I was recently introduced to IFS (Internal Family Systems) as a healing modality, and it’s been eye-opening for me. My lesser evolved inner child, little Toddy, on many occasions growing up, was left unintentionally in an uncomfortable situation feeling unsupported. Sometimes I felt afraid, bullied by older kids on the playground, or sometimes I felt abandoned by the simple act of my parents going out to dinner and leaving me at home with a babysitter. On several occasions, I remember crying for hours as my parents lovingly said goodbye and that they would be home soon. But in my little kid emotions, I wasn’t able to understand why they were leaving me behind. I struggled to let go. Maybe this is a normal experience of growing up that we all have to go through. But somewhere deep inside I felt alone and abandoned.

 

toddler with scared expression sitting on a couch
Todd Norian, age 1

As an adult, my inner child still reappears when I’m in a situation where I feel scared, abandoned, unsupported, or alone.

 

My work is to bring the adult me into the room and be there for my younger self. The sheer presence of my adult self allows little Toddy to feel safe enough to feel his feelings. What a relief that is! Whenever I can remember, I consciously try to bring the presence of my adult self into the picture. Whenever I feel afraid or alone, there’s my highest self just beaming light, love, and appreciation into me. I consciously and lovingly send little Toddy affirmations like – “I’m here for you.” “I’m with you now.” “You’ve got this.” “You can do it.” “I believe in you.” “I love you.” “You’re not alone.” “You’re okay.” “You’re safe.” “I’m not going anywhere.” “I’m staying right here!”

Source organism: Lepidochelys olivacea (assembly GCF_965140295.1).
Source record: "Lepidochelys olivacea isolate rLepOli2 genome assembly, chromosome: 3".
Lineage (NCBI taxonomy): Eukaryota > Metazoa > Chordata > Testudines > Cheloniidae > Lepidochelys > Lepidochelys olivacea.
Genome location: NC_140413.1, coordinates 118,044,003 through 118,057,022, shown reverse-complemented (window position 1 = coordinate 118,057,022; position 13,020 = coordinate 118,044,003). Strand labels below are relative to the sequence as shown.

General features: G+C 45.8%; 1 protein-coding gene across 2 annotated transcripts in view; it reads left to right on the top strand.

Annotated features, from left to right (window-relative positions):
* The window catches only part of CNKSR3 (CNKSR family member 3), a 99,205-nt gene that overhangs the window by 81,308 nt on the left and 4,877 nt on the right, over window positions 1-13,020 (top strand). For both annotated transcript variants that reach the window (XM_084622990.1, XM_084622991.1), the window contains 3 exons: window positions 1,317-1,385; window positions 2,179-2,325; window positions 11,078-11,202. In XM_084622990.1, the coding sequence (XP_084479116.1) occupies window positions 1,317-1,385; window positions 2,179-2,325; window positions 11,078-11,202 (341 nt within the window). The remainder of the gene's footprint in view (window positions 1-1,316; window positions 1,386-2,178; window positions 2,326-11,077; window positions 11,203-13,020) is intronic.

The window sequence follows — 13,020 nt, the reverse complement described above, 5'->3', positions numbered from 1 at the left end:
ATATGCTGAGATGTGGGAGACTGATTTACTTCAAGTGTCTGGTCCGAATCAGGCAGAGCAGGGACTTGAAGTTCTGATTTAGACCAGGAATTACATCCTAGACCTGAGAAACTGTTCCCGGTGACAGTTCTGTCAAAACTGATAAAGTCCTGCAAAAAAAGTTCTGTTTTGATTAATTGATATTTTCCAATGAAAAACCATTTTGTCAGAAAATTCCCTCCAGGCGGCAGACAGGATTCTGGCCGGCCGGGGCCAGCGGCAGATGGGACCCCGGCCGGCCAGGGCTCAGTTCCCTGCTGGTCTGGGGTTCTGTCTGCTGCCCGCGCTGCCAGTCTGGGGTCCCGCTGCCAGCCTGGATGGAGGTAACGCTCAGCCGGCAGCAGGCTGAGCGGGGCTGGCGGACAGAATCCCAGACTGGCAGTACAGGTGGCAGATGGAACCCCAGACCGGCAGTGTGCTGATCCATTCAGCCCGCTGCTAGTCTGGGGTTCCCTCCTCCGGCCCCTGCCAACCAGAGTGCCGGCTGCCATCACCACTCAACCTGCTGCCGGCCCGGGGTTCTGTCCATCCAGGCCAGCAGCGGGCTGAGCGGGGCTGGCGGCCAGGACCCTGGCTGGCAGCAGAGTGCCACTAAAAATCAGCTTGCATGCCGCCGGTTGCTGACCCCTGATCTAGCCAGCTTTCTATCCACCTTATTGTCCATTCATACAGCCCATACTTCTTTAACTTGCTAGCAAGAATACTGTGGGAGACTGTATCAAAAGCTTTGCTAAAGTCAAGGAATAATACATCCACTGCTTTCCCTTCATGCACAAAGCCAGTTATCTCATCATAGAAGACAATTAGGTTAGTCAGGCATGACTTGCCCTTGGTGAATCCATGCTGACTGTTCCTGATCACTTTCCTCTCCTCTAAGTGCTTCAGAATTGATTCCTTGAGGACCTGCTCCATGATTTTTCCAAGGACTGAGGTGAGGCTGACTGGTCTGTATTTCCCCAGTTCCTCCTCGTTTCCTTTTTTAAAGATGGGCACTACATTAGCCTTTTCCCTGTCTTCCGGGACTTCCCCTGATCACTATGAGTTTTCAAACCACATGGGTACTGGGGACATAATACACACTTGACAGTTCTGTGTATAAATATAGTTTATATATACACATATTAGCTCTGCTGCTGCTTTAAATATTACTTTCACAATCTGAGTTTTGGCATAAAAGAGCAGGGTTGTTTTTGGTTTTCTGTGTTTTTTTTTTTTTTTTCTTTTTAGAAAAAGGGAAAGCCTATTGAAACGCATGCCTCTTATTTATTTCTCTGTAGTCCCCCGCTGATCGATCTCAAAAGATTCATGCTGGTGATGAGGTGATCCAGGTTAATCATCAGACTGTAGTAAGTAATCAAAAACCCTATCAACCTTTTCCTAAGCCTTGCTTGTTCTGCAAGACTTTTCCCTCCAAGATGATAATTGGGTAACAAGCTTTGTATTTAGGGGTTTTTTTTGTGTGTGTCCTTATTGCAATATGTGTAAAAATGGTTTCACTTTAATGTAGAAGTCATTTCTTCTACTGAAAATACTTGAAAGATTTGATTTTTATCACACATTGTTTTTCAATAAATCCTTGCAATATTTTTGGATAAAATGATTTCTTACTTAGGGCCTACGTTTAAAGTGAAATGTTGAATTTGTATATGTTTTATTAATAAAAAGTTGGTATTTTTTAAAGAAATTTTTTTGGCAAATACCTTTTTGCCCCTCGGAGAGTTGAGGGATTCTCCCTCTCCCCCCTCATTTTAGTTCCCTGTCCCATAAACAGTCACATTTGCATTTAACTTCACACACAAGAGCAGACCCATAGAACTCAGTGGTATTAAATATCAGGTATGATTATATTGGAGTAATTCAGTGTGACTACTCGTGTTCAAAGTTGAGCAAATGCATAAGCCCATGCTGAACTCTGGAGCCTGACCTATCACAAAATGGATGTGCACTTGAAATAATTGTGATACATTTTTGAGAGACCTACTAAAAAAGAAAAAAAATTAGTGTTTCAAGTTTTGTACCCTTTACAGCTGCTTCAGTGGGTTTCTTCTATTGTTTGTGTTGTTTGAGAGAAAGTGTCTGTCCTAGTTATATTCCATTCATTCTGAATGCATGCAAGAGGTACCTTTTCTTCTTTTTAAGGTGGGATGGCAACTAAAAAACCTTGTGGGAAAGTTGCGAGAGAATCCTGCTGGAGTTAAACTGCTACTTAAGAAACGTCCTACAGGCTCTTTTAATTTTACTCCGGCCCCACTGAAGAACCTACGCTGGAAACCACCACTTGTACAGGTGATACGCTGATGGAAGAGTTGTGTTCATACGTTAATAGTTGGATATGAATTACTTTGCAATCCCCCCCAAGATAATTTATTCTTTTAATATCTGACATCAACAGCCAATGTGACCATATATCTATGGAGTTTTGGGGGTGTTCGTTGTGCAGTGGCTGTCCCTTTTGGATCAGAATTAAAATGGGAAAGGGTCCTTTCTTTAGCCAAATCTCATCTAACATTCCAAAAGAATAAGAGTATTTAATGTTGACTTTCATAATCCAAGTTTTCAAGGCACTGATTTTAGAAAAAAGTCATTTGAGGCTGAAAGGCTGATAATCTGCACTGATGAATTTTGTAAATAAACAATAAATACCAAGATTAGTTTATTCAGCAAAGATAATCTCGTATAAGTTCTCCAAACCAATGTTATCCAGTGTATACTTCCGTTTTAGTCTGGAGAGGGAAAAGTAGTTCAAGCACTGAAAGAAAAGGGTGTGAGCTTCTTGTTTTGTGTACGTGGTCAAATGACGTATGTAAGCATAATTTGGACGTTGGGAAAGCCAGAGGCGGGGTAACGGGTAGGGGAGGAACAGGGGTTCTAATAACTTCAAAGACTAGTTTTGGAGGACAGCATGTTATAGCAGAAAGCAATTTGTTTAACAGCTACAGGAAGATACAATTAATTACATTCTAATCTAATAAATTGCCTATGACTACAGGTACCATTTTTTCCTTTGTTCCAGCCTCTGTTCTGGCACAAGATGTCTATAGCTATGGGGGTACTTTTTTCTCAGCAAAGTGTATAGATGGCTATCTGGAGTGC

What does your inner child need to hear from your adult self? I invite you to do a reflection and tap into the sensation of the feelings and words your younger less-evolved self needs to hear right now.

 

I believe that spiritual growth requires personal growth.


In fact, they are one and the same. There’s no spiritual growth without healing our childhood wounds. The childhood wound is often the limiting belief we subconsciously place on our adult self. You can’t just leave your lesser evolved self in the dust as you ascend to the heavens. You have to bring him/her/them along. In fact, hidden deep in the wound is the gift, the magic, the healing creative spark, the motivation to become the person you were meant to be. This is how you rise above your self-limitation, by embracing it and carrying it along with you.


cracked china bowl with gold filling the cracks
Kintsugi- Japanese art made from broken china by filling the cracks (wounds) with gold

Each experience you have on the journey of the heart prepares you for the next experience. As your spirit grows, expands, and matures, what was once a safe haven can become too small, like a limiting prison. You need the inner resolve to evolve, to ignite the spark of desire that makes you crack “your shell” from the inside. Only then can you truly grow into the amazing, talented, complex and wonderful being you were meant to be.

 

You were born with seeds of greatness in your heart. But not all seeds sprout. The environment and conditions need to be just right. It’s up to you to provide the right environment for the highest growth. Consistent reminders for why you’re doing the inner work, why you’re meditating and practicing yoga, reminders about why you’re here, what your purpose is, and why you’re valuable are so needed to keep you on the path of the heart.

 

That’s why Ashaya is here. That’s why I’m here doing what I’m doing. It brings me the greatest joy to share my heart with you and dwell in the practical wisdom and highest teachings of the Tantra together.

 

May we use our practices and this community of heart followers to strengthen our roots and continuously crack out of self-limiting beliefs, to expand into the magnificent, one-of-a-kind divine beings that we are.

 

If no one has told you this yet today, let me be the first. I love you. I adore you. I believe in you. I believe in your ability to crack out of the shell of smallness and fear to reach higher. I’ve got you! Continue the journey!

 

Namaste,

 

Todd and the Ashaya Yoga Team